The on-farm slaughter bill from 2013 allows people to buy an animal directly from a farmer and either slaughter it themselves or hire an itinerant slaughterer to do so right there on the farm. Originally, this was meant to eliminate the requirement for folks to purchase the animal at the farm and bring it back to their urban/suburban homes to slaughter it, in some cases horrifying their neighbors. The on-farm slaughter provision especially helps some of our newer citizens whose cultural and religious traditions involve different dietary requirements.
Our action this year would extend the sunset for another three years. One concern of the AAFM is that over the last three years they have not received as many of the required reports that are due from the farmers selling the animals as might have been expected. Rural Vermont, a nonprofit farm advocacy group that represents those who are opposed to corporate industrial agriculture, has said they would redouble their efforts to get farmers to comply with this requirement. It is also possible that facilities like the Pine Island Cooperative in Colchester have helped meet the needs by providing animals and a custom slaughter facility on-site.
The discussion we have been having for two years regarding sales tax for agricultural items stemmed from complaints from retailers who have been audited by the Tax Department. Several years ago, the Legislature tasked the Tax Department with taking a closer look at whether people/businesses were complying with the law but what we were hearing did not, in some cases, make sense.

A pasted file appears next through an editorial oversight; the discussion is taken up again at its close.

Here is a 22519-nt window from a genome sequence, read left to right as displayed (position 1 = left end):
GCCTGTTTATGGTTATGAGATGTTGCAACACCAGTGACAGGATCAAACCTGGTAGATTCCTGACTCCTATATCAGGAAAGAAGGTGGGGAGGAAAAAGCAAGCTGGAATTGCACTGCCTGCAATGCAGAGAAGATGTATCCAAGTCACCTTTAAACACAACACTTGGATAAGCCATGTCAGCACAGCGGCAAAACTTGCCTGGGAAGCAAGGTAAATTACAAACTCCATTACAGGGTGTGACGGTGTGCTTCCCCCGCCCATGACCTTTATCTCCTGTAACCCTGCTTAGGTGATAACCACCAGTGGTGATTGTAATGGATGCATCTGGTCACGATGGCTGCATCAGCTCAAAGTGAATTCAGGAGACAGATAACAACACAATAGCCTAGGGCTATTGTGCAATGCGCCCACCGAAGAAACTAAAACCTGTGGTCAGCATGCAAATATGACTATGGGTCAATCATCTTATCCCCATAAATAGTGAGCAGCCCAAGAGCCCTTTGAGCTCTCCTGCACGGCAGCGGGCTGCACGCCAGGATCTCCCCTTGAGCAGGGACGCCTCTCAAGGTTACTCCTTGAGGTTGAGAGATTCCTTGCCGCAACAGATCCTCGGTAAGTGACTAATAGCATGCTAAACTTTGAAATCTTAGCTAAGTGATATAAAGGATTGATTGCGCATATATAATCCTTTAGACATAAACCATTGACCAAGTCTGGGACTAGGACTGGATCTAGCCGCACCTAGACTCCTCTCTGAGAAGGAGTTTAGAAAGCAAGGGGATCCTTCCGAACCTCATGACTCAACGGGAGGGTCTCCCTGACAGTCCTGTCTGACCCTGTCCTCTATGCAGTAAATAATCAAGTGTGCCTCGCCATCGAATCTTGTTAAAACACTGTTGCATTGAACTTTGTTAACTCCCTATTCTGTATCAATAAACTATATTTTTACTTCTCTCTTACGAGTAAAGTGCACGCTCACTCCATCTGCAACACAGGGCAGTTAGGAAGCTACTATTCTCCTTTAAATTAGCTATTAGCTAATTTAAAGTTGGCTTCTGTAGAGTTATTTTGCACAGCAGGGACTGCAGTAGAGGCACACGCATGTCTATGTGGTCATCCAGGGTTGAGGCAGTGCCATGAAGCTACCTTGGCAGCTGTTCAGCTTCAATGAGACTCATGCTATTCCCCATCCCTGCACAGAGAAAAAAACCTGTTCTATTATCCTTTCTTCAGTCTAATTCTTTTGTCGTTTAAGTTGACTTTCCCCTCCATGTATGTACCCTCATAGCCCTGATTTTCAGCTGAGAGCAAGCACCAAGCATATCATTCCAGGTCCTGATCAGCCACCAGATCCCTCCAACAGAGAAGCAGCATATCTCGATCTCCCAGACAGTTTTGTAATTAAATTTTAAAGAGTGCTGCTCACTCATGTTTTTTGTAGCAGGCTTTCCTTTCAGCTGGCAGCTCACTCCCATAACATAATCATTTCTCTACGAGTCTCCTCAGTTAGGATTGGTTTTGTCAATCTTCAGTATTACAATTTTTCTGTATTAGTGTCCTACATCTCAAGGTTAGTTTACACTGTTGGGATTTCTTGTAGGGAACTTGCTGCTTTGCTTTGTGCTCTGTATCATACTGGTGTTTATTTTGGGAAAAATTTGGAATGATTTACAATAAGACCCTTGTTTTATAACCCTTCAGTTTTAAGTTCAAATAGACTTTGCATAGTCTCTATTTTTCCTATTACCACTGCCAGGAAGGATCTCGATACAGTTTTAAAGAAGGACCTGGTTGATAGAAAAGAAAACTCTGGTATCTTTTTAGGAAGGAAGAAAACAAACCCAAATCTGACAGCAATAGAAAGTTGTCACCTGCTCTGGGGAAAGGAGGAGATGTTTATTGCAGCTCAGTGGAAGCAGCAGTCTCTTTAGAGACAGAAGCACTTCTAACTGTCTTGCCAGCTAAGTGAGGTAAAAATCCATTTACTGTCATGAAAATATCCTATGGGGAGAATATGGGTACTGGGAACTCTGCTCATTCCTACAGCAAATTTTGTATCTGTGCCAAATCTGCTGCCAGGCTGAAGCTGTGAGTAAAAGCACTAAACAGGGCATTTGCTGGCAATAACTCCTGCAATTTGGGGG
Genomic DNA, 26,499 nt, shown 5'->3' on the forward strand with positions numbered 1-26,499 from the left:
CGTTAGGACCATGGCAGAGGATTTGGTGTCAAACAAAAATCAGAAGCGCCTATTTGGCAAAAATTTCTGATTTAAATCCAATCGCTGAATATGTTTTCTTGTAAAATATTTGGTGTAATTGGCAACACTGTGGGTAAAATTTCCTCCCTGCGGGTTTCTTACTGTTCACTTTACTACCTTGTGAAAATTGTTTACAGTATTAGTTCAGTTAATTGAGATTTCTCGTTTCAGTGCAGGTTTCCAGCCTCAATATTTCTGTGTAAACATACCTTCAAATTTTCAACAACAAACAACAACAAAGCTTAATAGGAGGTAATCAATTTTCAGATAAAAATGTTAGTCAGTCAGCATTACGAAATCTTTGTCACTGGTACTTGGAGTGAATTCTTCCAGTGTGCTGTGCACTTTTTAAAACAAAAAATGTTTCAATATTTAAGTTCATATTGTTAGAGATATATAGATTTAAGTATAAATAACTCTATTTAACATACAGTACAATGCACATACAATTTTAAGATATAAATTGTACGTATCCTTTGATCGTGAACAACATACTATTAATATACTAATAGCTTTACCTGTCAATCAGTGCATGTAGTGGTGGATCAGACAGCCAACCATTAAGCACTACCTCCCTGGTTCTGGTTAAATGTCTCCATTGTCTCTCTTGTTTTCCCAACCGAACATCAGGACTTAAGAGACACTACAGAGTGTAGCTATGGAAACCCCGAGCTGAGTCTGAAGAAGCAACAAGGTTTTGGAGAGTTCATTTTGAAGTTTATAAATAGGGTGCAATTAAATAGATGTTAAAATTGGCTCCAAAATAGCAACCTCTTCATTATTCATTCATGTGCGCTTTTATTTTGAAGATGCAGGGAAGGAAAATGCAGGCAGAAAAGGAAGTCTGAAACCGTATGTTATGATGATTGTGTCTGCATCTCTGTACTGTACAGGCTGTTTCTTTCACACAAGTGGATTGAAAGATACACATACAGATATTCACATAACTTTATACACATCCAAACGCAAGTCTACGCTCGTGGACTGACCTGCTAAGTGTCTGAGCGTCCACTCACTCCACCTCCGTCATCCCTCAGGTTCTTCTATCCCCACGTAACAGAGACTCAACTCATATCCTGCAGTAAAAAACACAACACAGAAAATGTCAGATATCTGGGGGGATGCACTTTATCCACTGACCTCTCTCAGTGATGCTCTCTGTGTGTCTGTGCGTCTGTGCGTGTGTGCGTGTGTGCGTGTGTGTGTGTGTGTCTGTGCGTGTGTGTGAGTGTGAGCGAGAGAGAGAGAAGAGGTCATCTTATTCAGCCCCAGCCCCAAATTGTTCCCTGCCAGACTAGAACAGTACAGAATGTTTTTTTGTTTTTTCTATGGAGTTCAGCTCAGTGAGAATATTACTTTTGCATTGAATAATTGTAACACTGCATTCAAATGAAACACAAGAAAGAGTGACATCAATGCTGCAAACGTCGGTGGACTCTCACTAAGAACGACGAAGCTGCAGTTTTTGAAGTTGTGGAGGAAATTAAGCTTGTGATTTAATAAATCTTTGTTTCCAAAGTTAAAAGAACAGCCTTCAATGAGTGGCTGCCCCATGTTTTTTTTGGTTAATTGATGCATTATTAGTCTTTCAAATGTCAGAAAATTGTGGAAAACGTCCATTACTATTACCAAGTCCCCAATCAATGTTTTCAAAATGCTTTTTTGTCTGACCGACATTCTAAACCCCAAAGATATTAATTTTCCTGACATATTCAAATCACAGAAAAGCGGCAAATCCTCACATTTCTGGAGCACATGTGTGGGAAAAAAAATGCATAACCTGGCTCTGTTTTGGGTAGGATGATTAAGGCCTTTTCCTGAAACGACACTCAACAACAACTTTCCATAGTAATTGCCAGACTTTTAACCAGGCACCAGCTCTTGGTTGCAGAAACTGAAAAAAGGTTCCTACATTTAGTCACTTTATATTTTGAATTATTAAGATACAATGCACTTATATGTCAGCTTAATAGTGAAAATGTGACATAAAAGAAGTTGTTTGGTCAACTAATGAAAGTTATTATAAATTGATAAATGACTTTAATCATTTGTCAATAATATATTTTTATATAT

What we discovered was that the Tax Department was applying manufacturing standards to agricultural businesses, which was not a good fit. After our discussion last year, the Tax Department worked with the AAFM and actually went on two farm visits to learn more about agricultural issues.
We discovered that the manufacturing principal of "direct and exclusive use" of equipment for agricultural production doesn't apply well. For instance, for dairy farms anything used for the direct production of milk, like milking machines, was tax free but items like fence posts and fencing to keep animals contained were taxable.
Our work on this issue has gone a long way in clarifying the difference been manufacturing and agricultural production and what should be taxed and what shouldn't.
We are very grateful to Tax Commissioner, Mary Peterson, and the employees at the Tax Department for their cooperation, willingness to understand, and sense of humor as we worked our way through this. Our bill changes the words "direct and indirect" to "predominantly" and provides the Tax Department with a comprehensive list of things we believe should be tax exempt. Our work also covered diversified farming and greenhouses and will, hopefully, clear up confusion that seems to exist statewide as to what is taxable and what is exempt.
Our expectation is that we will be on the Floor of the House long hours for the next couple of weeks as we move these bills and many others through the process.
State Rep. Carolyn Partridge , D-Windham, welcomes emails at email@example.com.